We used sequential adjustment of potential confounders according to adjustment blocks approximating timing of risk factors over the life course. First, demographics and genetics (gender, race and presence of ApoE-ε4) were added to the age-adjusted model. To assess whether level of formal education mediated the relationship between educational performance and AD, this factor was added to the model adjusting for age, demographics and genetics. Then, socioeconomic markers (either childhood or current) were added to the previous model; they were parents' educational level in years completed, family poverty experienced in childhood (yes/no), family hardship experienced in childhood (yes/no) and whether the father was absent, respondent's current income, and total current value of assets including individual retirement accounts, stocks, or mutual funds, checking and savings, and real estate. An additional adjustment was for self-reported comorbidities: high blood pressure, diabetes, heart disease and stroke. The last adjustments were for literacy score as measured by the WRAT, and, separately, an adjustment for depressive symptoms as measured by the CES-D scale.

We tested potential interactions between key risk factors and self-assessed school performance, such as: 1) race/ethnicity; 2) gender; 3) median educational level; and 4) ApoE-ε4 allele presence. Each interaction was tested in a model additionally adjusted for age. All analyses were calculated in two ways, unweighted and utilizing study weights. The weighted analyses utilized survey procedures in SAS 9.1 in order to account for the ADAMS and HRS studies' complex survey design. We applied three weighting variables using SAS survey procedures: the stratum variable (sestrat) was used to account for the sampling stratum, a cluster variable (seclust) was used to account for the clustering of the data, and a sample weight (aasampwt) was used to account for differing sampling probabilities due to oversampling of some groups. As 36 participants used a proxy informant to answer the question regarding self-assessed school performance, we performed all analyses again excluding these 36 participants.

3. Results

The 725 participants in the ADAMS study were on average 81.8 years old and were more often female (59%). Sixteen percent of the older adult participants were African American, 8% were Latino and the rest were White. Twenty-nine percent had one or two Apolipoprotein E-ε4 alleles. Subjects with ‘below average’ self-assessed school performance were younger and were made up of a higher proportion of men and non-White race/ethnicity groups. In terms of comorbidities and socioeconomic markers, those with ‘below average’ self-assessed school performance had similar comorbidities and had more socioeconomic burden compared to participants with average and above average self-assessed school performance.(Table 1)

Table 1
Characteristics of Participants in the Aging, Demographics and Memory Study (n=725).

The median level of education was 12.0 years. Overall, 7% of subjects reported that they had ‘below average’ school performance, 64% reported ‘average’ school performance and 29% reported ‘above average’ performance. Of the participants who reported that they had failed a subject in school 11% reported ‘above average’ 21% reported ‘average’ and 52% reported ‘below average’ school performance, p<0.001. Of the participants who reported they had been held back, given special instruction, or tutored, 10% percent reported they had ‘above average’ school performance, 16% reported ‘average’ school performance, and 26% reported ‘below average’ school performance (p<0.001).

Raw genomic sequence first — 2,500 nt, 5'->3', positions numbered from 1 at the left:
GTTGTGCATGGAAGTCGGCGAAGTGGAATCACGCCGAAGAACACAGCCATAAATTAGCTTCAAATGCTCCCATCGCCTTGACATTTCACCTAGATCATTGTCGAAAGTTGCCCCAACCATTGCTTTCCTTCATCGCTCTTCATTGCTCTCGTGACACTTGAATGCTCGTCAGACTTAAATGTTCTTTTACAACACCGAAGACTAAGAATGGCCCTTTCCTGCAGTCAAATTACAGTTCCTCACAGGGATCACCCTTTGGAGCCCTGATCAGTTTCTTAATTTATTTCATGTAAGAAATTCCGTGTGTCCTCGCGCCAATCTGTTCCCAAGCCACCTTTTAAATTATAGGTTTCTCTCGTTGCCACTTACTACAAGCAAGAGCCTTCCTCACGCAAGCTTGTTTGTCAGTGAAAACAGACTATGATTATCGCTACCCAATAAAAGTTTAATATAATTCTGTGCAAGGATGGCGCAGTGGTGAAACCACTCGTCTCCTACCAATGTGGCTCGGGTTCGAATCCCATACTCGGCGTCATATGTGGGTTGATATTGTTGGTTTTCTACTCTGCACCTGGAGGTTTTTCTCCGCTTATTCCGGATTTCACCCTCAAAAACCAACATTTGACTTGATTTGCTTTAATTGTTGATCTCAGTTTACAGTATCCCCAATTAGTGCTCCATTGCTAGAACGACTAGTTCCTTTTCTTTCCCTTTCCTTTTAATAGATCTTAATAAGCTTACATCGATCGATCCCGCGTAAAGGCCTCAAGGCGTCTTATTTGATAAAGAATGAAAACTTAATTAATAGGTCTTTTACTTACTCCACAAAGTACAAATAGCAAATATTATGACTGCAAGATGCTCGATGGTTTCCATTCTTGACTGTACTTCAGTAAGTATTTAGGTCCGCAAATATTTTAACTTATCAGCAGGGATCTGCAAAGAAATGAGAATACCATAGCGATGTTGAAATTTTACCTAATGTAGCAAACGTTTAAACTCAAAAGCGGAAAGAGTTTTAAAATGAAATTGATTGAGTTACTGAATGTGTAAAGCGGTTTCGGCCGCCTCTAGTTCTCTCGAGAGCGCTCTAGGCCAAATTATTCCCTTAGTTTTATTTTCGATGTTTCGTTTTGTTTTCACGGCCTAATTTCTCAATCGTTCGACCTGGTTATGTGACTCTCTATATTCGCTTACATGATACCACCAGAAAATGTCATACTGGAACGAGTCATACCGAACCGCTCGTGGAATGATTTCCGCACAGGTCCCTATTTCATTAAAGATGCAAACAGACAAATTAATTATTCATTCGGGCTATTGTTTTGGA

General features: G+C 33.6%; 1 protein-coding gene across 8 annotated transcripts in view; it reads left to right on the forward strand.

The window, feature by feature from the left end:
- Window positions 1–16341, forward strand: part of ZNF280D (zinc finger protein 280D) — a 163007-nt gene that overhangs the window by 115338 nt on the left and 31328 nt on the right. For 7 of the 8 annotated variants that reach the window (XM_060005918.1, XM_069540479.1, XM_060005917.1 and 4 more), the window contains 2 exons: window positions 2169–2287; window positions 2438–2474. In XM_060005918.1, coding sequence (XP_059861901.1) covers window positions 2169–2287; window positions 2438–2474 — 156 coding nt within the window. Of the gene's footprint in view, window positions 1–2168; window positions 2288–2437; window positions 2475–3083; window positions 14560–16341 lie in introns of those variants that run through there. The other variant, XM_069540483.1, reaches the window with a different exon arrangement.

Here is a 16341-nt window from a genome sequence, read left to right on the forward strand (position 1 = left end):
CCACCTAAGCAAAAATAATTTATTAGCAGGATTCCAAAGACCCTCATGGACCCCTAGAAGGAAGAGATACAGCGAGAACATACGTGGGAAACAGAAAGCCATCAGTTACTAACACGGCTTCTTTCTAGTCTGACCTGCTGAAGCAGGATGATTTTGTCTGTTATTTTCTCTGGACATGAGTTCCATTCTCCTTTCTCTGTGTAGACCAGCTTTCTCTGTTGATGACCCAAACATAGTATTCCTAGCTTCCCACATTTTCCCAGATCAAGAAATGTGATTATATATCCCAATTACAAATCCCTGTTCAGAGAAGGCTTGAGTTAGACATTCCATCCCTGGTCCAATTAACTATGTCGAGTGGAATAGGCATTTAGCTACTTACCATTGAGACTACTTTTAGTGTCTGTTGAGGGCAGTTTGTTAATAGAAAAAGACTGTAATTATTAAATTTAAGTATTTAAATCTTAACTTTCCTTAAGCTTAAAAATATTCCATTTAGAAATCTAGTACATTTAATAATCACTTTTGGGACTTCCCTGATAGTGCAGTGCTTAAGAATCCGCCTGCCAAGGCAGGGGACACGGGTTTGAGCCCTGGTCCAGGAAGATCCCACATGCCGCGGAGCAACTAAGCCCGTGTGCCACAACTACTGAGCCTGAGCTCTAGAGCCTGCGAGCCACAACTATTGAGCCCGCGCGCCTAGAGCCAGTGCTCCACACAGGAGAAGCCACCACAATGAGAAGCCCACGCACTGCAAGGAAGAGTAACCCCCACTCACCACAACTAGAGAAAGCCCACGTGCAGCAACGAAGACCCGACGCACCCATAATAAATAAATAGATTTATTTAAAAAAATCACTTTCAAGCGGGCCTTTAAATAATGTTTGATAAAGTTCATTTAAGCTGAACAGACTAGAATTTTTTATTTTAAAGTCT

Participants with lower self-assessed school performance had higher proportions of AD: eleven percent of participants with ‘above average’ self-assessed performance had AD; 12 percent of participants with ‘average’ performance and 26% of participants with ‘below average’ performance (p<0.001). A report of ‘below average’ school performance was associated with Alzheimer's disease, adjusted for age.(Age-adjusted Odds Ratio=OR 5.9; 95% Confidence Interval(CI) 2.0-18) This relationship remained after controlling for demographic characteristics and presence of the genetic risk factor ApoE-ε4.(OR 6.7; 95%CI 2.2-21) This result was slightly attenuated after additional adjustment for years of formal education attained (OR 4.8; 95% CI 1.5-16) and after additional adjustment for current and childhood socioeconomic indicators and comorbidity.(OR 4.2; 95% CI 1.2-15) (Table 2) We additionally adjusted for the W-RAT, a measure of literacy. After addition of W-RAT, the results were further slightly attenuated.(OR 4.0; 95% CI 1.2-14) In the fully adjusted model, formal education attained was also associated with AD, with each year in school associated with a 15% reduced odds of Alzheimer's disease.(OR 0.84; 95% CI 0.76-0.92). However, when we additionally added premorbid depression score as measured by a modified version of the CES-D in 2000, results were significantly attenuated for ‘below average’ self-assessed school performance, results not in table (OR 3.7; 95% CI 0.8-17).

Table 2
Educational Performance and Alzheimer's Disease in the ADAMS Study with a Series of Adjustments (Odds Ratios and 95% Confidence Intervals).

‘Above average’ educational performance was associated with similar risk of Alzheimer's disease as compared to those with ‘average’ performance, after adjustment.(OR 0.7; 95% CI 0.4-1.2) Similar results were seen after additional adjustment for level of formal education attained and socioeconomic indicators. If a participant reported that they had failed a subject in school, reported being held back, were given special instruction, or tutored in school, they were not at increased odds of Alzheimer's disease either alone or after adjustment.(results not shown) As few participants had non-AD dementia and cognitive impairment, we undertook two analyses using combined outcomes. Participants reporting ‘below average’ self-assessed school performance had a similar increased odds of all-cause dementia.(AD and non-AD dementia combined).(OR 4.3; 95% CI 1.4-13) Participants reporting ‘below average’ self-assessed school performance had increased odds of cognitive impairment, not meeting the criteria for dementia. However, there was limited power for this analysis (OR 2.6 95% CI 1.3-4.9). (Table 3) Model fit was adequate for all models; the c-statistic ranged from 0.85-0.89.